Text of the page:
Articles Posted in Driving While Intoxicated

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Starting September 1, 2019, Texas’ new criminal laws took effect. These new laws range from new fines in DWI cases to it now being illegal to send unwanted sexually explicit photos—better known as “dick pics”. Some of the highlights from the new laws are as follows:

HB 2048 – Texas now will not impose surcharges for individuals convicted of DWI offenses. However, the new law is not any better. The Texas Transportation Code now imposes fines for the criminal offense. A first offense within 36-month period carries a $3,000 fine; a second or subsequent conviction in a 36-month period is a $4,500 fine; and a first or subsequent DWI where the blood, breath, or urine shows a concentration of 0.16 or more will pay a $6,000 fine.

HB 446 – Texas now allows clubs, brass knuckles, and batons to be carried and are no longer illegal.

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dwi.jpgTwo intoxication manslaughter trials in San Antonio had many commonalities, but wildly different outcomes. Sandra Briggs had a blood alcohol level of 0.14 and Jenny Ann Ybarra had a blood alcohol level of 0.13. Both accidents occurred on Loop 410, Assistant District Attorney Charles “Chip” Rich was a prosecutor in both trials, and both were sentenced to prison. But, Ybarra was sentenced to 2 years while Briggs was sentenced to 45 years. It seems that, when it comes to punishment, irregularity and inconsistency play a large role during DWI trials in San Antonio. The difference between the two cases – Ybarra’s victim was a young woman and Briggs’ was a San Antonio Police Officer.

Briggs, 59, was arrested in October 2010 and she was convicted of a first degree felony on January 20, 2012. She admitted to drinking at Bunratty Pub and stated that she had five drinks in about four hours. On her way home she hit a disabled pickup truck that was stopped near the Military Drive exit of Loop 410. She then ran to into Sergio Antillon, 25, an off duty rookie police officer, who was standing about 10 feet from the truck. He was pinned between Briggs’ car and the guardrail. He died two weeks later when he was taken off life support. She stated that there were no flares on the road and the pickup truck was partially in the right hand lane.

Briggs pleaded no contest to intoxication manslaughter and the trial, which was held at the 186th state District Courtroom, was a punishment only jury trial. Criminal Defense Attorney Edward Piker argued that there were more than just the drinks that played a factor in the wreck, including the darkened roadway and the fact that the disabled truck was blocking part of the lane. The Bexar County jury deliberated for about four and a half hours before handing down the punishment. She has to serve at least half her sentence and is eligible for parole at the age of 81.

Ybarra, 32, was sentenced to a second degree felony on February 15th, 2012, for the early morning accident in December 2007 that claimed the life of Erica Nicole Smith, 23. She had been out with friends that night and had not been driving. She had planned to stay the night at a friend’s house, but decided to drive home at about 3 AM so she could be there in the morning when her daughter woke up. Ybarra unknowingly drove the wrong way on Loop 410 and had a head-on collision with the car that Smith was riding in. While, on the surface, it seems that this was a very cut and dry case, there were several factors that contributed to the accident.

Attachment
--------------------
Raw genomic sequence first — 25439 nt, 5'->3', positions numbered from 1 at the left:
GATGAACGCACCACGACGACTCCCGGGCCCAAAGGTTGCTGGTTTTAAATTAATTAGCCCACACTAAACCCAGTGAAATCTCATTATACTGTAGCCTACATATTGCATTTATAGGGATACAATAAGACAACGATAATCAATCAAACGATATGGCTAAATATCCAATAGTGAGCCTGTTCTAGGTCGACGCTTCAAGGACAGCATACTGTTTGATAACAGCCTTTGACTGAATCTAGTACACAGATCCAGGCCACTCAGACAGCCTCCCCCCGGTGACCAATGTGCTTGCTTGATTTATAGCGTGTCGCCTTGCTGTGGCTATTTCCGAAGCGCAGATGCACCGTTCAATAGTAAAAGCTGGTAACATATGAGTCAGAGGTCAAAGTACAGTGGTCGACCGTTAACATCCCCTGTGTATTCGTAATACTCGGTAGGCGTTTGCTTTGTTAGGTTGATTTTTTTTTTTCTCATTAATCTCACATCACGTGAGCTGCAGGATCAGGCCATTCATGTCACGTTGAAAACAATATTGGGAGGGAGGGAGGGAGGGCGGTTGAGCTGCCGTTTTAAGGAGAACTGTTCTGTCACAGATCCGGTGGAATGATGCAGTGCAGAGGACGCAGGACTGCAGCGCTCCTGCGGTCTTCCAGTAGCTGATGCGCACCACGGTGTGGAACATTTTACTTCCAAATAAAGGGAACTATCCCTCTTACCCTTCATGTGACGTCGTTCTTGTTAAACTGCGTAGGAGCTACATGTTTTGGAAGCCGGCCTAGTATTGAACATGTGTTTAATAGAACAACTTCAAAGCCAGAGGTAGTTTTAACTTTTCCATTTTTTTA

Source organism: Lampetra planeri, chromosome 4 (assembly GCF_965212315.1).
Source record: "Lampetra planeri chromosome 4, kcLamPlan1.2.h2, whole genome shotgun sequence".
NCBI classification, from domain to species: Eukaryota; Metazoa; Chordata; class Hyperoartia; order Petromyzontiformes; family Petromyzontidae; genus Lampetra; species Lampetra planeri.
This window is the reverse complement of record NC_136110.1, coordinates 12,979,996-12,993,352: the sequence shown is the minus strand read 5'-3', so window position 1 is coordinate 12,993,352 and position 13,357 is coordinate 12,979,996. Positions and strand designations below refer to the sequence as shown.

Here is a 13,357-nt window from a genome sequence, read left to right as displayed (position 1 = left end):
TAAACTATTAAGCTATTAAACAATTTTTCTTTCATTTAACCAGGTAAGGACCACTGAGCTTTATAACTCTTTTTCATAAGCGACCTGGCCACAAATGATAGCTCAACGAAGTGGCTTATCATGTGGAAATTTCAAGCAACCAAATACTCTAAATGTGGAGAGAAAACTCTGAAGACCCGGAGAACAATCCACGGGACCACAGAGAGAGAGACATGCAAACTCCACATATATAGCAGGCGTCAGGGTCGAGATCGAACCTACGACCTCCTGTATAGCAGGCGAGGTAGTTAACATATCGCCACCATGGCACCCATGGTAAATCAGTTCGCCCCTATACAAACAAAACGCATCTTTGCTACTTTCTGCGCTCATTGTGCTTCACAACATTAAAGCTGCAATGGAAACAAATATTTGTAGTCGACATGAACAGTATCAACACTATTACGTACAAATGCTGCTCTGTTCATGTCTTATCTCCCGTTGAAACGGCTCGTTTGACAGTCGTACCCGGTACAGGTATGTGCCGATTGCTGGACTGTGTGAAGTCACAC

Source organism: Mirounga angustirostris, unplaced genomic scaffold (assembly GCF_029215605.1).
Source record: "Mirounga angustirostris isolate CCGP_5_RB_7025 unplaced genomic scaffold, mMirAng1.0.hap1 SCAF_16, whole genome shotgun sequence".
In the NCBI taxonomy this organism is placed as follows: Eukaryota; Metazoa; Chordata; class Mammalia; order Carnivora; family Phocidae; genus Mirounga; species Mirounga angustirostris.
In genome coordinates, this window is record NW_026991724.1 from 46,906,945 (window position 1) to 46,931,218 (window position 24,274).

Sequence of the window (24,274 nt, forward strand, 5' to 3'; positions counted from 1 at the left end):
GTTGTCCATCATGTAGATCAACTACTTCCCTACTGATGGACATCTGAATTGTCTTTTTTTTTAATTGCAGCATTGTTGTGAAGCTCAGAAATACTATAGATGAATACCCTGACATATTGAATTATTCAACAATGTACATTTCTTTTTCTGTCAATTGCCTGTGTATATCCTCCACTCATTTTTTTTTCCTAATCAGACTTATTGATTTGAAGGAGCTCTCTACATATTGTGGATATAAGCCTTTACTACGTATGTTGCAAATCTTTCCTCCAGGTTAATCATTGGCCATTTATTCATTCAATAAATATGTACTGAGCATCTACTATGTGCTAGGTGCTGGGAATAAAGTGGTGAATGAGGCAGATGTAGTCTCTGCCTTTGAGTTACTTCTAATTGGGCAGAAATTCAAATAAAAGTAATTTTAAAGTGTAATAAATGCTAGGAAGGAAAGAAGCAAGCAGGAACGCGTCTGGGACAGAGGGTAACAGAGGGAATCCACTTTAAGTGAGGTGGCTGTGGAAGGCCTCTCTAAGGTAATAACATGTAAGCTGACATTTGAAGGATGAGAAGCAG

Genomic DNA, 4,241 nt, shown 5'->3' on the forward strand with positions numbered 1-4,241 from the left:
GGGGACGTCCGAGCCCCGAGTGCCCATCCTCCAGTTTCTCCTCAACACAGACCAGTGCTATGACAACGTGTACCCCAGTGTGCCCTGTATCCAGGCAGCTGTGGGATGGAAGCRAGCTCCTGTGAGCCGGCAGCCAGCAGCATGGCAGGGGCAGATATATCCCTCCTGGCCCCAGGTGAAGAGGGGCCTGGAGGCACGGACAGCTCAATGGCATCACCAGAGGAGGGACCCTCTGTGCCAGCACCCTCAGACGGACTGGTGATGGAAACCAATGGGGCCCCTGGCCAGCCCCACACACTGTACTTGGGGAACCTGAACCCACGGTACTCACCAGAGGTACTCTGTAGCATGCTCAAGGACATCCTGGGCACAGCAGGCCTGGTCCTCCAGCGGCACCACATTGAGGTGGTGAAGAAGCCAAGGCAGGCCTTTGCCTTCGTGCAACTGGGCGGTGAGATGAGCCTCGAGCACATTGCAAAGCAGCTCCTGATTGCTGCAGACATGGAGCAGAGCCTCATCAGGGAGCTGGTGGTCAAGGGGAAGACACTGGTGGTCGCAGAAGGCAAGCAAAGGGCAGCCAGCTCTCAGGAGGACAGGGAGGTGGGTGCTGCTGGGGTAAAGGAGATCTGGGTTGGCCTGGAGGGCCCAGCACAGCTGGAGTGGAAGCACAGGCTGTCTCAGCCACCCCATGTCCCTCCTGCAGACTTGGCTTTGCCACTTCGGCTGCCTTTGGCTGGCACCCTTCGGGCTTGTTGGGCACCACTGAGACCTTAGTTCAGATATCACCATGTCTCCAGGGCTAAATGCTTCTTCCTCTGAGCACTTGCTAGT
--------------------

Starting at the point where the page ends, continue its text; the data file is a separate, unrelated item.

Sabrina Shaner, the driver of the car that Smith was a passenger in, was also intoxicated at the time of the accident. In addition, it was found that the paramedics delayed help to the victim. EMS left Smith untreated for more than two hours because they assumed she was already dead. Smith would die of massive head trauma. The three San Antonio paramedics had their certifications suspended in 2008 because they did not immediately check on Smith.
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wanted dead or alive.jpgIn a modern twist of the Old West’s wanted posters, twelve digital billboards around San Antonio, Texas are now showing the names and pictures of individuals who have warrants for felony driving intoxicated related offenses with the word “WANTED” directly above the person’s name. In addition to showing the face and name of the suspect, the billboard also lists the specific felony offense they are charged with. The billboards only show individuals who already have an active warrant for their arrest.

According to the San Antonio Police Department, there have been approximately 3,500 driving while intoxicated related offenses so far in 2011. Mothers Against Drunk Driving supports the use of the billboards which are being donated by Clear Channel Outdoor.
The billboards are not the only recent efforts law enforcement officials have implemented this year. The San Antonio Police Department working in conjunction with the Bexar County District Attorney’s Office are now making all weekends and most long holidays, such as the week of Fiesta, “no refusal” weekends. This means if an individual arrested on suspicion of driving while intoxicated refuses a breath test, the officer will get a warrant to draw the individual’s blood. Defense attorneys practicing in Bexar County have also noticed the plea offers for all DWI’s have increased.
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